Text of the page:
Knowing Your Risk for Prediabetes
Tuesday, March 26, is American Diabetes Association (ADA) Alert Day®, and the Middlesex YMCA wants residents of Middletown, CT to know their risk for prediabetes and type 2 diabetes, as well as preventive steps they can take today to reduce the chances of developing the disease. In the United States alone, diabetes affects over 30 million people; another 84.1 million Americans have prediabetes, yet only about 10 percent are aware of it. These statistics are alarming, and the impact on the cost of health care (in 2012 alone, the ADA estimates that diabetes cost the health care system $245 billion) makes preventing the number of new cases of type 2 diabetes more important than ever before.
The nation’s struggle with obesity and type 2 diabetes is no surprise but the number of people with prediabetes is a growing issue, especially when so few people realize they have the condition. Prediabetes is a condition in which individuals have blood glucose levels that are higher than normal, but not high enough to be classified as diabetes. Often preventable, people with prediabetes can reduce their risk for developing type 2 diabetes by adopting behavior changes that include eating healthier and increasing physical activity. People with prediabetes are at risk for not only developing type 2 diabetes, but also cardiovascular disease, stroke and other conditions.
As the leading community-based network committed to improving the nation’s health the Middlesex YMCA encourages all adults to take a diabetes risk test at www.ymca.net/diabetes. Several factors that could put a person at risk for type 2 diabetes include family history, age, weight and activity level, among others.
In July 2017, Nancy signed up for the Diabetes Wellness program, a 12 week program designed to encourage exercise and lower body weight. During twice a month training sessions, Nancy learned new exercises and weight training workouts.
“Not only has it provided me with motivation to come to the Y regularly, Craig has challenged me to do things I did not think I could do. He even has me doing the rowing machine!”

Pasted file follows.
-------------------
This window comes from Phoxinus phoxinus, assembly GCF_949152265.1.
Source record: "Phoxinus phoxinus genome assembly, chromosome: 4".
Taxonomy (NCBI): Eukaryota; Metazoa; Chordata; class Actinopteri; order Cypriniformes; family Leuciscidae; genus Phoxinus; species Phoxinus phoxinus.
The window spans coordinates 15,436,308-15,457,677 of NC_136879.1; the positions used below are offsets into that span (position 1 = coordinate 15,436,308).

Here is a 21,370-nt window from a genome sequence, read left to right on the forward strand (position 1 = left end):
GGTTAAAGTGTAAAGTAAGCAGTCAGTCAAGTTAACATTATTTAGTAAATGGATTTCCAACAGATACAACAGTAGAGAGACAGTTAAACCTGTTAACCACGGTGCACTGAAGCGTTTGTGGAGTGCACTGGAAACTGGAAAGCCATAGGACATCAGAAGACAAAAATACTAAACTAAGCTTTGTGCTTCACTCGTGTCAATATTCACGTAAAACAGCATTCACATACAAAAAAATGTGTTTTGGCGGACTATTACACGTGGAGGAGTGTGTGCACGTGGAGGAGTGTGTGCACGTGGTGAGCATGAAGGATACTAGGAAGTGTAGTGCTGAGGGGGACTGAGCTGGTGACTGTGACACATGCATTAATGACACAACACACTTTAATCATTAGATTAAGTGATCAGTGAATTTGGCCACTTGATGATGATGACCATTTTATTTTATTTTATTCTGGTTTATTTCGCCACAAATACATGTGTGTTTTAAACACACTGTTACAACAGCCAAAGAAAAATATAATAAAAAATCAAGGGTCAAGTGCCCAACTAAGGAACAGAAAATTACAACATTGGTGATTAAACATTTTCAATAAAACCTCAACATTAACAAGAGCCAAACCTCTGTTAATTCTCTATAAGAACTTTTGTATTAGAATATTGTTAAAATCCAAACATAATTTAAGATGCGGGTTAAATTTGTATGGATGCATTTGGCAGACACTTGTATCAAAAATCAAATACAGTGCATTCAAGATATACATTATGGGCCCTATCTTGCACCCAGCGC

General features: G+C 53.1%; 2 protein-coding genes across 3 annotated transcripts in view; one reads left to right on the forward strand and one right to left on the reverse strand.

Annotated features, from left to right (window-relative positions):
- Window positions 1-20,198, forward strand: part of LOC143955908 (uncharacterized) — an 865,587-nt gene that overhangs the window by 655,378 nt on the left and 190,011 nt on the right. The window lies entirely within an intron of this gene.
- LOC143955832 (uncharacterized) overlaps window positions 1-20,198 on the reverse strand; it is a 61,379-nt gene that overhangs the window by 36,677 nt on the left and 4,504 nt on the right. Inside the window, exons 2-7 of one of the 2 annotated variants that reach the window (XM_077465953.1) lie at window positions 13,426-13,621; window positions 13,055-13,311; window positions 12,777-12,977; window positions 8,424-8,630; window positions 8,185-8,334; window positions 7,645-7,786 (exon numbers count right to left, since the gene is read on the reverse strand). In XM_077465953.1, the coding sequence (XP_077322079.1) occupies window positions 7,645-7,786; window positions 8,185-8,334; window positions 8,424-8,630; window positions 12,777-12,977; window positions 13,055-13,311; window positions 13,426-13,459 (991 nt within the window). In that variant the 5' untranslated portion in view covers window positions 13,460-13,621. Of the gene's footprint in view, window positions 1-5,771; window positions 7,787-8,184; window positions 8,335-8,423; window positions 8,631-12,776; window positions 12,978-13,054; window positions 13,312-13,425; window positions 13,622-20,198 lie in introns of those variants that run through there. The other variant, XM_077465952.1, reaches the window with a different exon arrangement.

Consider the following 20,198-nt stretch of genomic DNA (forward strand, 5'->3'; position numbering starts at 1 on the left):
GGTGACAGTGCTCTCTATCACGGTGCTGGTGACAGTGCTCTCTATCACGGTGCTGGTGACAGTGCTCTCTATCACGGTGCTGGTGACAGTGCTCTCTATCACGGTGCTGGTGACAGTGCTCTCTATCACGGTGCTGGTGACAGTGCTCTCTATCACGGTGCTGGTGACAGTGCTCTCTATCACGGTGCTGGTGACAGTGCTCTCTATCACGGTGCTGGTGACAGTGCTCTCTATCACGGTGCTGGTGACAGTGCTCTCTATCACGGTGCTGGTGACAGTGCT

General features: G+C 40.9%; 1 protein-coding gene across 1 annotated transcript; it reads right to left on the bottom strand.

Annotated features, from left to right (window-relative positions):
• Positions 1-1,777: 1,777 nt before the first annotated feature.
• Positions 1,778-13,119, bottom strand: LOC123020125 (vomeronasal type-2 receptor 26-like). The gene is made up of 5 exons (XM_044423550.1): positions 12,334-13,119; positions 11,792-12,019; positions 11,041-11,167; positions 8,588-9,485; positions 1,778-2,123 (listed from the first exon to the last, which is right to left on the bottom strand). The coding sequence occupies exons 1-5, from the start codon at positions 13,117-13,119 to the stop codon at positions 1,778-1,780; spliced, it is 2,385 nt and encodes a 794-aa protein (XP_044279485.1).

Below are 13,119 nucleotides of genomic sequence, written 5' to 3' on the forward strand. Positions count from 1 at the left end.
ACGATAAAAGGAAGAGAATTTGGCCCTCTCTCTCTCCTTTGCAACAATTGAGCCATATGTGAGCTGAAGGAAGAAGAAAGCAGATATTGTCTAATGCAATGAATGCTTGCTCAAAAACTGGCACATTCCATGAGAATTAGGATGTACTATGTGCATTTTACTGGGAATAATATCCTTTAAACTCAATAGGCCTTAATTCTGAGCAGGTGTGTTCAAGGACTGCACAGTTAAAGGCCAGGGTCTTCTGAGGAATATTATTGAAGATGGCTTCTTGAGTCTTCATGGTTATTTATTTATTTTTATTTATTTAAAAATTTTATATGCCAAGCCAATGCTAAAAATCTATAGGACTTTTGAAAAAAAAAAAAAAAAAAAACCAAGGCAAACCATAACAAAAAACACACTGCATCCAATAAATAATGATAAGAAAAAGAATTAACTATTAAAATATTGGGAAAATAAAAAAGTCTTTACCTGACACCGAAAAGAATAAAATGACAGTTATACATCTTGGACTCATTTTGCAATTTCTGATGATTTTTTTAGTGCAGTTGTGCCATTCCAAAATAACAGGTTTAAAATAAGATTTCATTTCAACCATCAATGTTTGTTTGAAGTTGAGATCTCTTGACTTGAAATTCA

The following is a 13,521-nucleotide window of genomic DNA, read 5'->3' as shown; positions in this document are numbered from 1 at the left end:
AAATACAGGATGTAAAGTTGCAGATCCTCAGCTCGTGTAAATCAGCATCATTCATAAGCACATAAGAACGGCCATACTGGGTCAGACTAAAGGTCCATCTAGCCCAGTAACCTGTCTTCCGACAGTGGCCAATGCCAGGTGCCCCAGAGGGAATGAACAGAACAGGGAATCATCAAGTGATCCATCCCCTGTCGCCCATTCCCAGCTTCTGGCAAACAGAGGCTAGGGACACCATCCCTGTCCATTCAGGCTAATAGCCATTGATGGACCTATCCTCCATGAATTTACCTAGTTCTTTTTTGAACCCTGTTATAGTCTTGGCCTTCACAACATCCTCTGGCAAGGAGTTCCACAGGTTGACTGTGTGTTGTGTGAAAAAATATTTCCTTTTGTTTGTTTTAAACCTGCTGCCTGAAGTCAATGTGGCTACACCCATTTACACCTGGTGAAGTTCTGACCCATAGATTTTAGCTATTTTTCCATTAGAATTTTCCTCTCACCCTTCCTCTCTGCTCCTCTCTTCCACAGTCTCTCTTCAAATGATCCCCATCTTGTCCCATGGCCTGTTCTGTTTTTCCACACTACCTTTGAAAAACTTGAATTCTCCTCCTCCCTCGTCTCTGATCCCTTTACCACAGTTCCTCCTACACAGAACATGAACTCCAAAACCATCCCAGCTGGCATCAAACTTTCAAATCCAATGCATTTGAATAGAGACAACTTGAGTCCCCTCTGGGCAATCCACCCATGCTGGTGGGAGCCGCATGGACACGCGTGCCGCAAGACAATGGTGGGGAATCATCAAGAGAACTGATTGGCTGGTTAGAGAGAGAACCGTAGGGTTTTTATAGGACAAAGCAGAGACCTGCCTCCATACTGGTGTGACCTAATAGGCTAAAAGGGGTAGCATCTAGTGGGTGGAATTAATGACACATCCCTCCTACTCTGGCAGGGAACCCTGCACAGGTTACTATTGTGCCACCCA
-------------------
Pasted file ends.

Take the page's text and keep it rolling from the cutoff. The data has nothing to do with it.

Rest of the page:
At the end of her 12 week Diabetes Wellness Program, Nancy’s fasting glucose went from 114 to 98 and her A1C went from 6.1 to 5.6 and considered normal for a non diabetic person.
“I couldn’t be happier with the results from working out, strength training and the Diabetes Wellness Program. The Middlesex YMCA, programs and especially the staff members have had such a positive impact on my health and my life.”
“Diabetes Alert Day is the perfect time to not only determine our own risk for prediabetes, but also encourage our family and friends to determine their chances of developing the disease,” said Craig Chivers, Personal Training Coordinator/Diabetes Wellness Coach/LIVESTRONG at the Y Coach/Healthy Weight and Your Child Coach. “Studies show that people with prediabetes can prevent or delay the onset of type 2 diabetes by making simple lifestyle changes that include eating healthier and increasing physical activity.”
The Middlesex YMCA is helping people potentially reduce the risk of developing prediabetes or type 2 diabetes by offering a 12 week Diabetes Wellness Program at no cost that includes a FREE 12 week YMCA Membership.
Some basic lifestyle changes that contribute to weight loss and an increased focus on healthy living can decrease the risk for type 2 diabetes. Among these are:
* Reduce portion sizes of the foods you eat that may be high in fat or calories.
* Keep a food diary to increase awareness of eating patterns and behaviors.
* Be moderately active at least 30 minutes per day five days a week.
* Choose water to drink instead of beverages with added sugar.
* Incorporate more activity in your day, like taking the stairs or parking farther away from your destination.
* Speak to your doctor about diabetes risk factors, especially if you have a family history of the disease or are overweight.
To learn more about the Middlesex YMCA's DIABETES WELLNESS PROGRAM, please visit https://www.midymca.org/ebhi
[NAME OF YMCA]’s [DIABETES/HEALTHY LIVING PROGRAMS], please visit [WEBSITE] or contact Sue Cox at firstname.lastname@example.org or 860-343-6240.